• Christ the Good Shepherd, you gave your Body and Blood for all humanity. Let your gifts be the source of life for your Church.
• Christ, Son of the living God, you have buried us with you in baptism and brought us to birth. May our new life grow to full stature in your Spirit.
• Christ, the new Adam, you went down among the dead to make them free. Lead out of captivity those who have died with you.

With the power of the Spirit, let us pray to the Father as his son taught us:

Pray as Jesus taught us to pray:

Our Father, who art in heaven,
hallowed be thy name.
Thy kingdom come,
thy will be done on earth as it is in heaven.
Give us this day our daily bread.
And forgive us our trespasses,
as we forgive those who trespass against us.
And lead us not into temptation,
but deliver us from evil.
For thine is the kingdom, and the power, and the glory forever. Amen.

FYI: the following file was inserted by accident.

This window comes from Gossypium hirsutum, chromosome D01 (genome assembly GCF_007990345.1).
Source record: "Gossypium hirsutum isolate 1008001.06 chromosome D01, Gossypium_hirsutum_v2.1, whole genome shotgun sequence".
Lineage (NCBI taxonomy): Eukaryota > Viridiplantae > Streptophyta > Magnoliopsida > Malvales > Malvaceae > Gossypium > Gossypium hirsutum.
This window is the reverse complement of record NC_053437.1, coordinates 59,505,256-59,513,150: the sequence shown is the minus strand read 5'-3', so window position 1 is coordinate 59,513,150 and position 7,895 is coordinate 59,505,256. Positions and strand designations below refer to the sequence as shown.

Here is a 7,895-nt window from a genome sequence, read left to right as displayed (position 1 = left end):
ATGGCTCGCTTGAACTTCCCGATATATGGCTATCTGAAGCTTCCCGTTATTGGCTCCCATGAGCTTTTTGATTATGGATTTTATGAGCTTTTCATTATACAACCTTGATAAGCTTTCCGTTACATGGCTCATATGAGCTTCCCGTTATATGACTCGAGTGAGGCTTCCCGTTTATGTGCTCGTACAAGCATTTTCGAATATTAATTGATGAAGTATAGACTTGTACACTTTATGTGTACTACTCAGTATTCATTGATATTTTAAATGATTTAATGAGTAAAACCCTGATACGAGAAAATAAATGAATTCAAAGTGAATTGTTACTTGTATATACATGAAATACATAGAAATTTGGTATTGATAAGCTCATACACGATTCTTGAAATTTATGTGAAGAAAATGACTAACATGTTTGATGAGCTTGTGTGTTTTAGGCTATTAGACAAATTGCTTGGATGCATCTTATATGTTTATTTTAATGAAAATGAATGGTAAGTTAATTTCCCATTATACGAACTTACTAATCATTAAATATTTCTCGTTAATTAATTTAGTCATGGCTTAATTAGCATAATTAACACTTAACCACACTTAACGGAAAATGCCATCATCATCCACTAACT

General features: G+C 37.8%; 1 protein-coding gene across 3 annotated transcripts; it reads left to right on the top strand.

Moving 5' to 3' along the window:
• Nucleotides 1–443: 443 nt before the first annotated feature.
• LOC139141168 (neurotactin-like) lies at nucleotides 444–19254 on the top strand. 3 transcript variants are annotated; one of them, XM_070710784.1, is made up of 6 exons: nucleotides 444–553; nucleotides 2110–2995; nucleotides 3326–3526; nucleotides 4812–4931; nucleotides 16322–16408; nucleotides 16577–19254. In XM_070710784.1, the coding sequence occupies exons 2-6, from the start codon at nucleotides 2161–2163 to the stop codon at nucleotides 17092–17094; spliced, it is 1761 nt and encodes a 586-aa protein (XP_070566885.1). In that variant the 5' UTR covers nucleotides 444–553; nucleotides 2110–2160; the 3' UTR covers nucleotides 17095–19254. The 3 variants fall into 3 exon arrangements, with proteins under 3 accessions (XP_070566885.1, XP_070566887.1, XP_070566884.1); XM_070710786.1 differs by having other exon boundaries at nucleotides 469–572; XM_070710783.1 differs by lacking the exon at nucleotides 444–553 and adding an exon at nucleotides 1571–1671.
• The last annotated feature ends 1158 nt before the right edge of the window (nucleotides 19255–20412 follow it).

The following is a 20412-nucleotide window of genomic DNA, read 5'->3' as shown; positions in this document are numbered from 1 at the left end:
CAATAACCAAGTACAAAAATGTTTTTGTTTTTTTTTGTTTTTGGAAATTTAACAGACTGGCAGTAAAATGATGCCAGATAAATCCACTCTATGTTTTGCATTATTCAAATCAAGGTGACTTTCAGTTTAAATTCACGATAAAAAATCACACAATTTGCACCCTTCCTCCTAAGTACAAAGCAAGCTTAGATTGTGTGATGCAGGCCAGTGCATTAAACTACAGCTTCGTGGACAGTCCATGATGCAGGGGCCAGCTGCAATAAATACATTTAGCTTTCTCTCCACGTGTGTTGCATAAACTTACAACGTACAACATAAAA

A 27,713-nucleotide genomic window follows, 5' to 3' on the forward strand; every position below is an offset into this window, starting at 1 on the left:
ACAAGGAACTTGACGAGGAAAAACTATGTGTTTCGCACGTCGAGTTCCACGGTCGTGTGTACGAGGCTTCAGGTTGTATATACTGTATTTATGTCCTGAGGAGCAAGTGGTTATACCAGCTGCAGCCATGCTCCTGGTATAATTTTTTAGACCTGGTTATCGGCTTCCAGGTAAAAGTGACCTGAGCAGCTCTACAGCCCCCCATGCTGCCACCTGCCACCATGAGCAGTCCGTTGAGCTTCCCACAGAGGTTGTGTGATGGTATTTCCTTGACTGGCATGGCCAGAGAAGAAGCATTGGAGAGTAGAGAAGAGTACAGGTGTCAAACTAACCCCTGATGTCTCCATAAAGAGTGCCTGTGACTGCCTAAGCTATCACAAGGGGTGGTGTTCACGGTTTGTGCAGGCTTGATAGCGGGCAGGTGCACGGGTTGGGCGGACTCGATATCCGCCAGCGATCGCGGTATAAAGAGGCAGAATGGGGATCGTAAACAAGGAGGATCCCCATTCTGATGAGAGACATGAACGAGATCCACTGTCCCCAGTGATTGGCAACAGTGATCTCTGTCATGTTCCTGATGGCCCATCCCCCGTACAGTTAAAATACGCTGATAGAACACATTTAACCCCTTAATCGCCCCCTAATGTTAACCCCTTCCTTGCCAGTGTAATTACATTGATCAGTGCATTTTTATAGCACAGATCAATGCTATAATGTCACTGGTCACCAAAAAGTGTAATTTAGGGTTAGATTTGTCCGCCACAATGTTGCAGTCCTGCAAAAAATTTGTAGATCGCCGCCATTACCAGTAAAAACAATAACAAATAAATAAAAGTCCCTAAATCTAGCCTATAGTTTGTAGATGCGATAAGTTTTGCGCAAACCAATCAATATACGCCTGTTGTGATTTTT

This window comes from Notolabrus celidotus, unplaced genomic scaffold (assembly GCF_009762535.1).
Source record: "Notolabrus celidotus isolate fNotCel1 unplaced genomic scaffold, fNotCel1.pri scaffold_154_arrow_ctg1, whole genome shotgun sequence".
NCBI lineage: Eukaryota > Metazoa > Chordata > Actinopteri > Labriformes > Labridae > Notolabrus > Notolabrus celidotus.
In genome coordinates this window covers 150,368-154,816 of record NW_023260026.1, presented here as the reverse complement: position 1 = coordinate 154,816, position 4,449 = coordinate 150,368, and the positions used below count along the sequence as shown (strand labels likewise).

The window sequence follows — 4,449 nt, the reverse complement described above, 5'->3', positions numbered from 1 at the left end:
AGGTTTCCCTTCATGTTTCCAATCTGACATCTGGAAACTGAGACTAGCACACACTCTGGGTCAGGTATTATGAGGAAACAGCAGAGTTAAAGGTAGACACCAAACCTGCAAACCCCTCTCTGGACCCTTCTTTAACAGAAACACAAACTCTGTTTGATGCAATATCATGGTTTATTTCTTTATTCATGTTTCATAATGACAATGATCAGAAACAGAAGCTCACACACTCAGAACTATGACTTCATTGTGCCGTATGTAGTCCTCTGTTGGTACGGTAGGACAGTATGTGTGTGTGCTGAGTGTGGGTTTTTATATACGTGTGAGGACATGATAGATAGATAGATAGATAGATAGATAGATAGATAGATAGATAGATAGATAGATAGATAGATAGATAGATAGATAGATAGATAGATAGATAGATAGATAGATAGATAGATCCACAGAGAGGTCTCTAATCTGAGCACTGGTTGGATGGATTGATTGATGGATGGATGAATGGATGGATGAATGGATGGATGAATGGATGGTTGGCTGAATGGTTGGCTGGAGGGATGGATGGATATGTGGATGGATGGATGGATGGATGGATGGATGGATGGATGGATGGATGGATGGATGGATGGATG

Closing Prayer:

God of mighty power, living forever and source of all life, your only Son descended to the realm of the dead, so that from that place of exile and shadow you might raise him up to new life and to glory at your side. Let all those who in faith descend into the waters of baptism find the font of the Church to be both the tomb in which they die to sin with Christ and the womb from which they rise reborn, a new creation. We ask this through your Son, the Christ, our Passover and Peace, who lives and reigns with you in the unity of the Holy Spirit, one God forever and ever. Amen.